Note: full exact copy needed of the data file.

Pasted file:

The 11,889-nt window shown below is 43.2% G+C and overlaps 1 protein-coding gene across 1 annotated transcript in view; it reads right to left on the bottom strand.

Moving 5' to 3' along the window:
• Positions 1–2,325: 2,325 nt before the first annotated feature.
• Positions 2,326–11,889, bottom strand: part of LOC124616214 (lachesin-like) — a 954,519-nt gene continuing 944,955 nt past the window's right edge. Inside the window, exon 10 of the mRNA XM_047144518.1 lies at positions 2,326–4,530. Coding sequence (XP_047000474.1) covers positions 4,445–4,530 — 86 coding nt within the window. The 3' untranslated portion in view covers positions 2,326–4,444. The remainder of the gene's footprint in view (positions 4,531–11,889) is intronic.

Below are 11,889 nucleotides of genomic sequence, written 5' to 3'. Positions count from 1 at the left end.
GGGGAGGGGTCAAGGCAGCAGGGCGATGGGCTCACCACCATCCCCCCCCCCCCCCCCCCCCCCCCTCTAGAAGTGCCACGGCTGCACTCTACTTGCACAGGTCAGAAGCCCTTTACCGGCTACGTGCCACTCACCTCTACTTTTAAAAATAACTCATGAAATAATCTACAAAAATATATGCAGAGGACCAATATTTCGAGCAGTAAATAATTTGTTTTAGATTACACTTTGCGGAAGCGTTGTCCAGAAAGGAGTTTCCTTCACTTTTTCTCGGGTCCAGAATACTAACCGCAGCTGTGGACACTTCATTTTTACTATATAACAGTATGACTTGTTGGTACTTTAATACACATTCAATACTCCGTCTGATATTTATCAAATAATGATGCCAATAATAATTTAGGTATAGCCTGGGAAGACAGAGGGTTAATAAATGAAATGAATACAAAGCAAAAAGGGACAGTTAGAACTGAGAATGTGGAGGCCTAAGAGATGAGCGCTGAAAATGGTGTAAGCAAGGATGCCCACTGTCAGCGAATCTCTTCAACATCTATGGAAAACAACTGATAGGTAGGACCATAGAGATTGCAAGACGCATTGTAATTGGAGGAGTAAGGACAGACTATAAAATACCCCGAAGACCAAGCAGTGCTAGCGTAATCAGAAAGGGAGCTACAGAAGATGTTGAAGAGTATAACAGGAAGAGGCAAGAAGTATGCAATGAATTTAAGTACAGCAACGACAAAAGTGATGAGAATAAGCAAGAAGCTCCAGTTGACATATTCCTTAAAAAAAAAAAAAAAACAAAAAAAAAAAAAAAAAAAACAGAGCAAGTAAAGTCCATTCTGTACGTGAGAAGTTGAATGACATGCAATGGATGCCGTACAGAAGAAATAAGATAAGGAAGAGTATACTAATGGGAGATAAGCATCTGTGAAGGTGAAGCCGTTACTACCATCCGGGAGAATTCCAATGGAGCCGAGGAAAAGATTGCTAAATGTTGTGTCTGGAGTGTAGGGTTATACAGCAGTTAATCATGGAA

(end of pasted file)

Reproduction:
The 11,889-nt window shown below is 43.2% G+C and overlaps 1 protein-coding gene across 1 annotated transcript in view; it reads right to left on the bottom strand.

Moving 5' to 3' along the window:
• Positions 1–2,325: 2,325 nt before the first annotated feature.
• Positions 2,326–11,889, bottom strand: part of LOC124616214 (lachesin-like) — a 954,519-nt gene continuing 944,955 nt past the window's right edge. Inside the window, exon 10 of the mRNA XM_047144518.1 lies at positions 2,326–4,530. Coding sequence (XP_047000474.1) covers positions 4,445–4,530 — 86 coding nt within the window. The 3' untranslated portion in view covers positions 2,326–4,444. The remainder of the gene's footprint in view (positions 4,531–11,889) is intronic.

Below are 11,889 nucleotides of genomic sequence, written 5' to 3'. Positions count from 1 at the left end.
GGGGAGGGGTCAAGGCAGCAGGGCGATGGGCTCACCACCATCCCCCCCCCCCCCCCCCCCCCCCCTCTAGAAGTGCCACGGCTGCACTCTACTTGCACAGGTCAGAAGCCCTTTACCGGCTACGTGCCACTCACCTCTACTTTTAAAAATAACTCATGAAATAATCTACAAAAATATATGCAGAGGACCAATATTTCGAGCAGTAAATAATTTGTTTTAGATTACACTTTGCGGAAGCGTTGTCCAGAAAGGAGTTTCCTTCACTTTTTCTCGGGTCCAGAATACTAACCGCAGCTGTGGACACTTCATTTTTACTATATAACAGTATGACTTGTTGGTACTTTAATACACATTCAATACTCCGTCTGATATTTATCAAATAATGATGCCAATAATAATTTAGGTATAGCCTGGGAAGACAGAGGGTTAATAAATGAAATGAATACAAAGCAAAAAGGGACAGTTAGAACTGAGAATGTGGAGGCCTAAGAGATGAGCGCTGAAAATGGTGTAAGCAAGGATGCCCACTGTCAGCGAATCTCTTCAACATCTATGGAAAACAACTGATAGGTAGGACCATAGAGATTGCAAGACGCATTGTAATTGGAGGAGTAAGGACAGACTATAAAATACCCCGAAGACCAAGCAGTGCTAGCGTAATCAGAAAGGGAGCTACAGAAGATGTTGAAGAGTATAACAGGAAGAGGCAAGAAGTATGCAATGAATTTAAGTACAGCAACGACAAAAGTGATGAGAATAAGCAAGAAGCTCCAGTTGACATATTCCTTAAAAAAAAAAAAAAAACAAAAAAAAAAAAAAAAAAAACAGAGCAAGTAAAGTCCATTCTGTACGTGAGAAGTTGAATGACATGCAATGGATGCCGTACAGAAGAAATAAGATAAGGAAGAGTATACTAATGGGAGATAAGCATCTGTGAAGGTGAAGCCGTTACTACCATCCGGGAGAATTCCAATGGAGCCGAGGAAAAGATTGCTAAATGTTGTGTCTGGAGTGTAGGGTTATACAGCAGTTAATCATGGAA